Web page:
Besides the typical dairy products, which most of us realize are calcium filled, there are many other foods that contain calcium which we may or may not have known about. Broccoli, collard greens, kale, mustard greens, turnip greens, bok choy and Chinese cabbage are all good sources of calcium. Besides those, the NIH (National Institute of Health) also recommends:
- Salmon and sardines canned with their soft bones
- Almonds, Brazil nuts, sunflower seeds, tahini, and dried beans
- Blackstrap molasses
You may notice when you are out grocery shopping that calcium has been added to a variety of food products for people who need calcium but don’t get it from typical sources such as dairy products. The products that come to mind are: orange juice, soy milk, tofu, ready-to-eat cereals, and breads.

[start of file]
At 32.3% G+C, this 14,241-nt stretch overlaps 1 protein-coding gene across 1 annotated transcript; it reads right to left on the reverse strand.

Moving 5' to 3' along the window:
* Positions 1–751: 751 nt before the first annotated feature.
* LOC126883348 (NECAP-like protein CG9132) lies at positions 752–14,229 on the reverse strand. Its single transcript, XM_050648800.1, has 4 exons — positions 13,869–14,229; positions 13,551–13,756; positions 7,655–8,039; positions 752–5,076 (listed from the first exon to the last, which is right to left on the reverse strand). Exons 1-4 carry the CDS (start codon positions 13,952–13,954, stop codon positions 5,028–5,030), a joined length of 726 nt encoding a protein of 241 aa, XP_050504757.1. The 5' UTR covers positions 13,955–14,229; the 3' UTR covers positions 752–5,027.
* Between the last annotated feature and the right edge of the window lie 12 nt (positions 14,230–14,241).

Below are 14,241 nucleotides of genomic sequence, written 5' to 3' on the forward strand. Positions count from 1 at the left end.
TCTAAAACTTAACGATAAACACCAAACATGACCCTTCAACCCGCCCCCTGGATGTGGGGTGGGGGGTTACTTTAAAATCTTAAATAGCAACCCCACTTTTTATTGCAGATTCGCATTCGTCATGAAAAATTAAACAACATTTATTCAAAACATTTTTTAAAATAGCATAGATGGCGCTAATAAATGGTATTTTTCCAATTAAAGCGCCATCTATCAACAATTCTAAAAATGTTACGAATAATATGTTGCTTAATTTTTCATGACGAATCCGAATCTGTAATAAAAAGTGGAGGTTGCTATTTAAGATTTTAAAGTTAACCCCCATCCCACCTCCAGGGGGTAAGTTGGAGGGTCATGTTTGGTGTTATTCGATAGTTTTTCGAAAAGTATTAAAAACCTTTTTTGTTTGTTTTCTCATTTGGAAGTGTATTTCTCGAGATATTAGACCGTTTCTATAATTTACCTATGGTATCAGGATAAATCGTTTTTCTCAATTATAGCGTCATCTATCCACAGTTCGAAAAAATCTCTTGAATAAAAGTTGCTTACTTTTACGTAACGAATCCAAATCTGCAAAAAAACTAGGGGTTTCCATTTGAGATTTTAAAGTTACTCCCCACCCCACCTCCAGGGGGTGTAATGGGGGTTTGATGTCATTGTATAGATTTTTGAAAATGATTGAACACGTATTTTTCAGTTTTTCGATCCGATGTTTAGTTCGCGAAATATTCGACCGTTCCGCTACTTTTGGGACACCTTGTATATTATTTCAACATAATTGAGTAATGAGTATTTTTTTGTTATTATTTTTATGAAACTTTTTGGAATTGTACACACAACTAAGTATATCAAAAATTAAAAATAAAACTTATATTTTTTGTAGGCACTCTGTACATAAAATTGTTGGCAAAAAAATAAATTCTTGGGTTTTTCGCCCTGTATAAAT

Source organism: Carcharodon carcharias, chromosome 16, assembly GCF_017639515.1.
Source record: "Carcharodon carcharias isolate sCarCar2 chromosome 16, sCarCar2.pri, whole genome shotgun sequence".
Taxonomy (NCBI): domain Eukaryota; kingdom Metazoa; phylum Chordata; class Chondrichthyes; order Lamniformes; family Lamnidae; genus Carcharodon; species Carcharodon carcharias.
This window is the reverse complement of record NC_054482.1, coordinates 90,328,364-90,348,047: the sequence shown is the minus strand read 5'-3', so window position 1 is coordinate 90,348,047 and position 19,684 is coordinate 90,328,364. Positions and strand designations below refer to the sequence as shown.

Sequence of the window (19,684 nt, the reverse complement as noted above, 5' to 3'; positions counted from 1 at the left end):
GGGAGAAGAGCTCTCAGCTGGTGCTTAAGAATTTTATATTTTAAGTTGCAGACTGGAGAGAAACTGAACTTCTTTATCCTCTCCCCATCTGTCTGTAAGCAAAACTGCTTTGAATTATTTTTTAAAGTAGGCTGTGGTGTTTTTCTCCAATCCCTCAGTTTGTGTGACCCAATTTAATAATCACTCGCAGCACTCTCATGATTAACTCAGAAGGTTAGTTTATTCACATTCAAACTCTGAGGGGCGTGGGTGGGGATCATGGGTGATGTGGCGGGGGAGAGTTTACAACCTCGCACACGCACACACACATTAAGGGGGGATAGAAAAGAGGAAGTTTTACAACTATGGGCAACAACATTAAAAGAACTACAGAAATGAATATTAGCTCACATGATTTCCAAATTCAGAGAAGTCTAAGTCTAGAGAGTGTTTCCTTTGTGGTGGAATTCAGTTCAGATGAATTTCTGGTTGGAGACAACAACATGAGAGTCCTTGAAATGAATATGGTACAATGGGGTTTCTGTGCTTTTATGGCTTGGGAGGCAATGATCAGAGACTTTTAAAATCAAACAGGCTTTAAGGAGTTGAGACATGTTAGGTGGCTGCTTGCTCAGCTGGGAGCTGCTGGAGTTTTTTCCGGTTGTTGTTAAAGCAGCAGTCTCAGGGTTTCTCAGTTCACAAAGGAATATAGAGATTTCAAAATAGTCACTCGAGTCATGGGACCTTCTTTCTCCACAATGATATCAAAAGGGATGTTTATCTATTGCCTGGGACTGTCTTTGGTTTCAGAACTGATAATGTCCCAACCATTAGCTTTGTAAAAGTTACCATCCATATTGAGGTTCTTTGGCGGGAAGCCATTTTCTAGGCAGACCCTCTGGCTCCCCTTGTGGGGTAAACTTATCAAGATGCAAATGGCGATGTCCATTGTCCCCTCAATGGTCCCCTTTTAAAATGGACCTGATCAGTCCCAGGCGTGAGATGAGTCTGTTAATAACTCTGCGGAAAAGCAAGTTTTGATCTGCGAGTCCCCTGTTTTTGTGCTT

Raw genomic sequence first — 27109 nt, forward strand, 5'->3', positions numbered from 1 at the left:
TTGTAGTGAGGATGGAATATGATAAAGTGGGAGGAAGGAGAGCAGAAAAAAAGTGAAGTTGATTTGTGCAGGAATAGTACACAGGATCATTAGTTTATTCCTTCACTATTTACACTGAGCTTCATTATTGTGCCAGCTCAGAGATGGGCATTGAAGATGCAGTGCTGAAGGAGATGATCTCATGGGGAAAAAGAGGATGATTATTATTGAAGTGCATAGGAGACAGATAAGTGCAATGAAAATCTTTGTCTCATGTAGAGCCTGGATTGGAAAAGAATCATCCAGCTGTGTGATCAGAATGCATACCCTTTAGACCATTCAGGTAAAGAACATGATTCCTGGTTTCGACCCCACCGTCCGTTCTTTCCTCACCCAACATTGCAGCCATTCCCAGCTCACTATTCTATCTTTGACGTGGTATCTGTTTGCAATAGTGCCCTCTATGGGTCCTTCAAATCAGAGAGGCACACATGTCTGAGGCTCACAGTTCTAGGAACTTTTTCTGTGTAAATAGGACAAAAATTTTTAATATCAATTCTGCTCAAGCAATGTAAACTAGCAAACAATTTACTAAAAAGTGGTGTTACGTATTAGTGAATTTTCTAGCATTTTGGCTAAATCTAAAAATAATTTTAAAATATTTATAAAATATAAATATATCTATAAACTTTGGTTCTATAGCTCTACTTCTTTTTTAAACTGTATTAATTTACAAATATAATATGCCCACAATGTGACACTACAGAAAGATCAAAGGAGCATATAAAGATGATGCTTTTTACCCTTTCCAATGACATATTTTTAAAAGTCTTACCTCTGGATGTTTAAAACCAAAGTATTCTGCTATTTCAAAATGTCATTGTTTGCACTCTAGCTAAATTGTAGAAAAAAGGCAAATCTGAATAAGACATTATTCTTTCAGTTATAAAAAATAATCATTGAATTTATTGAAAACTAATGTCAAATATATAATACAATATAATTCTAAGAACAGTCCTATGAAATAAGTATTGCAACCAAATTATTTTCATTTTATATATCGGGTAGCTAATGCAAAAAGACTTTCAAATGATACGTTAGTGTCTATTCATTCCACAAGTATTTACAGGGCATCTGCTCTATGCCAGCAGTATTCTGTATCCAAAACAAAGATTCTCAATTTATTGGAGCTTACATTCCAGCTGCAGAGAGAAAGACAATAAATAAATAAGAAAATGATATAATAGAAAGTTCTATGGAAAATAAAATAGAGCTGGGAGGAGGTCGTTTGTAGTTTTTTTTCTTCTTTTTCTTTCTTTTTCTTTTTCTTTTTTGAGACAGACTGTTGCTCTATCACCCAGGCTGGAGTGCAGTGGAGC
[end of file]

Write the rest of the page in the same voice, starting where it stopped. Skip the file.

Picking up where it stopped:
Besides fixing the proper foods for your clients, the NIH also suggests preparation methods to use to ensure that calcium in these foods is not lost or disintegrated. Their methods include:
- Cook foods in a small amount of water for the shortest possible time to keep more calcium in the foods you eat.
- Be careful about what you fix for your client to eat with calcium-rich foods. Certain fibers, such as wheat bran and foods with oxalic acid (spinach and rhubarb) can bind with calcium and prevent it from being absorbed.
Knowing about these other sources of calcium and the preparatory methods should enable you to feed your clients some great foods while maintaining or boosting their health. By just realizing the subtle extras that you can do to help is showing your clients that you know that With Age Comes Respect!